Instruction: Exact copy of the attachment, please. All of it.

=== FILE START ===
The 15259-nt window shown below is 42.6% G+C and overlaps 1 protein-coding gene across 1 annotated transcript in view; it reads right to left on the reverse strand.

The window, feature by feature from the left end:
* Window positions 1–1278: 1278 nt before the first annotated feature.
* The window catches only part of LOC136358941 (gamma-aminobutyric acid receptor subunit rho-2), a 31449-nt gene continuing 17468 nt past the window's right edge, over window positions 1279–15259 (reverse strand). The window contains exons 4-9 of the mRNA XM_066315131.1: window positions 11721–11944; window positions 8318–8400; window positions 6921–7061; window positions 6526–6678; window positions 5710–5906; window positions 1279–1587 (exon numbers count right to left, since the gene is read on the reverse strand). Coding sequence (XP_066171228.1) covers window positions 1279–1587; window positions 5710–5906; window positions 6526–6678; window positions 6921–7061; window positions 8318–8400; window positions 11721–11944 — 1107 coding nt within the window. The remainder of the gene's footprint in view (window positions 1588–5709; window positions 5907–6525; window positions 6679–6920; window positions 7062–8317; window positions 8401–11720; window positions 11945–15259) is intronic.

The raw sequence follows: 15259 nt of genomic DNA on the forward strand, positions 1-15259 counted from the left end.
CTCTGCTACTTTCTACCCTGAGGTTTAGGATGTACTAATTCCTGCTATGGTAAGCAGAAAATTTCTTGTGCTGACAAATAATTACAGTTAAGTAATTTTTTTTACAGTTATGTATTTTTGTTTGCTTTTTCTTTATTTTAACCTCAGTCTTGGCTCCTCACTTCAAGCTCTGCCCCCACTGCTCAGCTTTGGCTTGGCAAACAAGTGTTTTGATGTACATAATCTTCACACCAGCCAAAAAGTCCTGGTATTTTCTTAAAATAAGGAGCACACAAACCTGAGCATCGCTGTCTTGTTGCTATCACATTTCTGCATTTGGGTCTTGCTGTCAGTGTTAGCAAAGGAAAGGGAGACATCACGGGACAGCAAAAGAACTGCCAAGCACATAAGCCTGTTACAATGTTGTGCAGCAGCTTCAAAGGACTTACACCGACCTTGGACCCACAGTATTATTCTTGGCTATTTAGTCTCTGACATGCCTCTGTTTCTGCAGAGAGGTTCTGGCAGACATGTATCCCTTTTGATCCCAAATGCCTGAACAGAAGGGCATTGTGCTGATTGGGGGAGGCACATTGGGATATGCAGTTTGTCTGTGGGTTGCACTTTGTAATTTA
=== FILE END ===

The 15259-nt window shown below is 42.6% G+C and overlaps 1 protein-coding gene across 1 annotated transcript in view; it reads right to left on the reverse strand.

The window, feature by feature from the left end:
* Window positions 1–1278: 1278 nt before the first annotated feature.
* The window catches only part of LOC136358941 (gamma-aminobutyric acid receptor subunit rho-2), a 31449-nt gene continuing 17468 nt past the window's right edge, over window positions 1279–15259 (reverse strand). The window contains exons 4-9 of the mRNA XM_066315131.1: window positions 11721–11944; window positions 8318–8400; window positions 6921–7061; window positions 6526–6678; window positions 5710–5906; window positions 1279–1587 (exon numbers count right to left, since the gene is read on the reverse strand). Coding sequence (XP_066171228.1) covers window positions 1279–1587; window positions 5710–5906; window positions 6526–6678; window positions 6921–7061; window positions 8318–8400; window positions 11721–11944 — 1107 coding nt within the window. The remainder of the gene's footprint in view (window positions 1588–5709; window positions 5907–6525; window positions 6679–6920; window positions 7062–8317; window positions 8401–11720; window positions 11945–15259) is intronic.

The raw sequence follows: 15259 nt of genomic DNA on the forward strand, positions 1-15259 counted from the left end.
CTCTGCTACTTTCTACCCTGAGGTTTAGGATGTACTAATTCCTGCTATGGTAAGCAGAAAATTTCTTGTGCTGACAAATAATTACAGTTAAGTAATTTTTTTTACAGTTATGTATTTTTGTTTGCTTTTTCTTTATTTTAACCTCAGTCTTGGCTCCTCACTTCAAGCTCTGCCCCCACTGCTCAGCTTTGGCTTGGCAAACAAGTGTTTTGATGTACATAATCTTCACACCAGCCAAAAAGTCCTGGTATTTTCTTAAAATAAGGAGCACACAAACCTGAGCATCGCTGTCTTGTTGCTATCACATTTCTGCATTTGGGTCTTGCTGTCAGTGTTAGCAAAGGAAAGGGAGACATCACGGGACAGCAAAAGAACTGCCAAGCACATAAGCCTGTTACAATGTTGTGCAGCAGCTTCAAAGGACTTACACCGACCTTGGACCCACAGTATTATTCTTGGCTATTTAGTCTCTGACATGCCTCTGTTTCTGCAGAGAGGTTCTGGCAGACATGTATCCCTTTTGATCCCAAATGCCTGAACAGAAGGGCATTGTGCTGATTGGGGGAGGCACATTGGGATATGCAGTTTGTCTGTGGGTTGCACTTTGTAATTTA